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Museum of the Gulf Coast soliciting private contributions after eventful 2020

The Museum of the Gulf Coast was on track to surpass last year’s record for visitors when an uninvited guests known as coronavirus and Hurricane Laura forced the downtown Port Arthur attraction to shutter its doors on two occasions.

The museum, located at 700 Procter St., receives nearly half of its support from city funds and would receive $246,336 — a slight increase from the current fiscal year — under the Hotel Occupancy Fund under Port Arthur’s proposed 2020-21 budget, if passed.

Councilmembers will vote on the budget during Tuesday’s regular meeting, which starts at 11 a.m. and can be viewed at: portarthurtx.swagit.com/live.

Museum leaders solicited financial help from individuals and businesses during a budget presentation to councilmembers in a second budget workshop Monday.

As of July 31, the museum made $20,930 from admissions, membership and facility rentals, less than 30 percent of its 2019 total ($70,485). Gift shop sales totaled $20,930 as of July 31, well short of the $65,403 last year.

Former Los Angeles Rams coach Wade Phillips speaks before awarding the Bum Phillips Golden Triangle Coach of the Year ring at the Museum of the Gulf Coast in March. (I.C. Murrell/The News) 3-5-20

“We try to be a positive voice for the community,” said Dr. Sam Monroe, president of the Port Arthur Historical Society, which operates the museum.

Included in the museum are music and sports halls of fame, which honor people with local ties who have made significant contributions to their professions on a national scale.

“We are a voice heard around the country, by and through the personalities in the halls of fame,” Monroe said. “We attract people from around the country and around the world. They don’t know English but they know the words to ‘Chantilly Lace’.”

“Chantilly Lace” was a 1958 rock-and-roll single performed by Sabine Pass native J.P. Richardson, aka The Big Bopper.

The Museum of the Gulf Coast closed March 14 due to protective measures against COVID-19 and reopened May 3. It closed again from Aug. 24 to Sept. 2 due to Hurricane Laura. But during both closures, museum workers focused on upgrades to the music hall of fame.

5,251 visitors have been to the museum through July 31, making it unlikely the total visitor count reaches previous records when 2020 ends.

The museum drew 16,687 in 2019, beating the previous record of 15,920 set in 2018.

The museum has started a support fund and society officials are asking companies to commit to donating $250 per month for six months ($1,500 total) to address the shortfall. The city’s contributions represent 48 percent of the museum’s $492,580.64 budget for 2019-20, and the city typically raises other funds through building rentals and an annual fundraising gala, but COVID-19 slowed business down and put a halt to the gala.

The Port Arthur Historical Society, which also operates the Pompeiian Villa, commits $250,040.64 to salaries and benefits and employees five full-time workers, including director Tom Neal, an education director, curator, administrative assistant and security guard.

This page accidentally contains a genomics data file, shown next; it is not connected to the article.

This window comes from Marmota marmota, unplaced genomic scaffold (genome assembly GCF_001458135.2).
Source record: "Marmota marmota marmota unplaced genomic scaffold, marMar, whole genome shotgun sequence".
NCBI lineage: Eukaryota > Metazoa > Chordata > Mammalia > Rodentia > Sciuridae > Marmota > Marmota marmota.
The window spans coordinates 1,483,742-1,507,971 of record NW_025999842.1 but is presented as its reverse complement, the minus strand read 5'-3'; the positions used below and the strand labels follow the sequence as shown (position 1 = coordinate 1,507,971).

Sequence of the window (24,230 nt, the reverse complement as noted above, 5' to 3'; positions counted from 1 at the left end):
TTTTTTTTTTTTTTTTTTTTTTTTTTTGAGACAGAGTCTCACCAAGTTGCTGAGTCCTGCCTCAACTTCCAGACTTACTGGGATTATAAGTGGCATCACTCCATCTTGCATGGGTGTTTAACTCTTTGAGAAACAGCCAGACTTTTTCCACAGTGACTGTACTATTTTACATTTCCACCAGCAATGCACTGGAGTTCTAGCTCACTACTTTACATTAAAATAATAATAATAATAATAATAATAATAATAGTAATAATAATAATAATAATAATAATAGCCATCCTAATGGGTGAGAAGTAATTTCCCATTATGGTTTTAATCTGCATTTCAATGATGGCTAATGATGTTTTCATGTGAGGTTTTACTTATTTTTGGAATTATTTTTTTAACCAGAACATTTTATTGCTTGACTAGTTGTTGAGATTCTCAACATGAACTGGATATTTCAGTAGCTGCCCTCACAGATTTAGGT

A Paycheck Protection Program loan, which the federal government introduced at the onset of the coronavirus pandemic, was taken out for the museum, but Neal said the society is filing paperwork to convert the loan to a grant.

“I feel like we have an obligation to give the city all that we could during the pandemic,” Neal said. “A lot of people are coming to the museum because it’s one of the safest places to go. Social distancing is not a problem.”

Individual and family memberships ranging from $10 per year for high school and college students to $1,000 lifetime for a family plus eight guests (when accompanied by a member) also help support the museum.

The museum is open Mondays through Saturdays from 9 a.m. to 5 p.m. Single-day admission is $8 for each adult, $4 for children 12 and older and $3 for kids younger than 12. Kids 5 and under can get in free with a paid adult.

To donate to the support fund, call Neal at 409-982-7000.

“This is one of the top attractions in the state of Texas,” Neal said. “This place really rocks in our market, as well as the alligator farm and the beach.”

Museum of the Gulf Coast regular membership fees

(To sign up for a membership or details on benefits of these fees, call the museum at 409-982-7000.)

  • Student: $10 per year (valid high school or college ID required)
  • Single: $25 per year
  • Couple: $40 per year
  • Family: $50 per year (free admission for immediate family, including spouse and children)
  • Sustaining: $75 per year (free admission for family plus two guests when accompanied by member)
  • Non-profit organization: $50 per year
  • Corporate: $150 per year (20 or fewer employees); $250 per year (21 or more employees)
  • Patron: $100 per year (free admission family plus five guests when accompanied by member)
  • Benefactor: $500 per year (free admission for family plus six guests when accompanied by member)
  • Life: $1,000 (No annual dues and free admission for family plus eight guests when accompanied by member)

 

About I.C. Murrell

I.C. Murrell was promoted to editor of The News, effective Oct. 14, 2019. He previously served as sports editor since August 2015 and has won or shared eight first-place awards from state newspaper associations and corporations. He was born in Memphis, Tennessee, grew up mostly in Pine Bluff, Arkansas, and graduated from the University of Arkansas at Monticello.

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